Princess Helena, Princess Christian of Schleswig-Holstein, died at Schomberg House on 9 June 1923.
    More Details Hide Details Her funeral, described as a "magnificently stage-managed scene" by her biographer Seweryn Chomet, was headed by King George V. The regiment of her favourite son, Prince Christian Victor, lined the steps of St. George's Chapel at Windsor Castle.
  • 1916
    Age 69
    It was during the war that Helena and Christian celebrated their golden wedding anniversary in 1916, and despite the fact that Britain and Germany were at war, the Kaiser sent a congratulatory telegram to his aunt and uncle through the Crown Princess of Sweden.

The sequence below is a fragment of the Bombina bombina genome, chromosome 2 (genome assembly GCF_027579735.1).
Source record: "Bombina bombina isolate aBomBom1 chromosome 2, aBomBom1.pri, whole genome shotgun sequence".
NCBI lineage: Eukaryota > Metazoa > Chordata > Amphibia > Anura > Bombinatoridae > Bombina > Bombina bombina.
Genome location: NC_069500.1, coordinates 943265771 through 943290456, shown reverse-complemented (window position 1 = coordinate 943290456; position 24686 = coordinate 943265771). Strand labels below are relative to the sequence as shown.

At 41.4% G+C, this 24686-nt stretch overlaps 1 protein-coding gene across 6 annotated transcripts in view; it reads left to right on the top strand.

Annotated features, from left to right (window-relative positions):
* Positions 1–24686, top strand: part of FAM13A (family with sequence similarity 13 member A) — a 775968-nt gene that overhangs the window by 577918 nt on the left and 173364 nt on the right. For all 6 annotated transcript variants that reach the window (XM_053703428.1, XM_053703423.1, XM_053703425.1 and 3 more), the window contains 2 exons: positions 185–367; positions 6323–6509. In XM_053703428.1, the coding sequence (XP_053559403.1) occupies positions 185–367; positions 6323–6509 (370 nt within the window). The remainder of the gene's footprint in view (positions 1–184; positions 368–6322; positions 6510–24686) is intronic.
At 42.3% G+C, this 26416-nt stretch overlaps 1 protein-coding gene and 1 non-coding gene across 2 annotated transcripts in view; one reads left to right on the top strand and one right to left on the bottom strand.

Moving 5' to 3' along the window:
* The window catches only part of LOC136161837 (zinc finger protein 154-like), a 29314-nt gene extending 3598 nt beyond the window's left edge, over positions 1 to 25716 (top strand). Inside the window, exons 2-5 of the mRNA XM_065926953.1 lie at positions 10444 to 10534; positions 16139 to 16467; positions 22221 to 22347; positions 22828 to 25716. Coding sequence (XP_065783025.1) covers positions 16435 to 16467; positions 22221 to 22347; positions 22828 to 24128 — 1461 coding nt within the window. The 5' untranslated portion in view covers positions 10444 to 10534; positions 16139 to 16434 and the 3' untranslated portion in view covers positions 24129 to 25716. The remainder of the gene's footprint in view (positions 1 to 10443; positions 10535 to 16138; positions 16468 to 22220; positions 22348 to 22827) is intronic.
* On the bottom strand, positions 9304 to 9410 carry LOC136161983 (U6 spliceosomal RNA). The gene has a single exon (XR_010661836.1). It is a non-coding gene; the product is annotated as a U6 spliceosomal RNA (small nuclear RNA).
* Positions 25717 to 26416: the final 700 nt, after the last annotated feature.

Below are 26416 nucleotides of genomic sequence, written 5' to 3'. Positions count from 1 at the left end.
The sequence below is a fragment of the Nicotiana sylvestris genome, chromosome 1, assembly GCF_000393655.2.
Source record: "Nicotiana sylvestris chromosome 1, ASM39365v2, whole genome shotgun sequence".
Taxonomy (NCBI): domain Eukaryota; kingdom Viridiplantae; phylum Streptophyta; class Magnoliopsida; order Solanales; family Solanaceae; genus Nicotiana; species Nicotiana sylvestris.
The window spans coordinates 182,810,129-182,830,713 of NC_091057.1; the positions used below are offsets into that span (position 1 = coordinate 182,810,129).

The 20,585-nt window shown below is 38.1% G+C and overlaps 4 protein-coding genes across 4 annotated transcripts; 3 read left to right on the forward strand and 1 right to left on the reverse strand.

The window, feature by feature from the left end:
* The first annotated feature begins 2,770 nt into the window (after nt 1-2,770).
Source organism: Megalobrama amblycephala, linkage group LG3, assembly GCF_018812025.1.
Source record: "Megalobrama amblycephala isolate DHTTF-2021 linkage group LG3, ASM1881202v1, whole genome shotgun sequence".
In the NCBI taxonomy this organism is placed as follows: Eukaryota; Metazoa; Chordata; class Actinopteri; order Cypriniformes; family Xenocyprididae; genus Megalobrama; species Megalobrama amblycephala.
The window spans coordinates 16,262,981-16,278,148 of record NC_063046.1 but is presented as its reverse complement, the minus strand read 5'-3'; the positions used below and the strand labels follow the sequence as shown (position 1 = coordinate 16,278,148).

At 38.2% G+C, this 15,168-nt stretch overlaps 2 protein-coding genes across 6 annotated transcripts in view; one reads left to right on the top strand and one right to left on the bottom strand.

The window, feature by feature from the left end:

More Details Hide Details King George V and Queen Mary were present when the telegram was received, and the King remarked to Helena's daughter, Marie Louise, that her former husband, Prince Aribert of Anhalt, did her a service when he turned her out. When Marie Louise said she would have run away to Britain if she was still married, the King said, "with a twinkle in his eye", that he would have had to intern her. In 1917, in response to the wave of anti-German feeling that surrounded the war, George V changed the family name from Saxe-Coburg and Gotha to Windsor. He also disposed of his family's German titles and styles, so Christian, Helena and their daughters simply became Prince and Princess Christian; Princess Helena Victoria and Marie Louise with no territorial designation. Helena's surviving son, Albert, fought on the side of the Prussians, though he made it clear that he would not fight against his mother's country. In the same year, on 8 October, Prince Christian died at Schomberg House. Her last years were spent arguing with Commissioners, who tried to turn her out of Schomberg and Cumberland Lodge because of the expense of running her households. They failed, as clear evidence of her right to live in those residences for life was shown.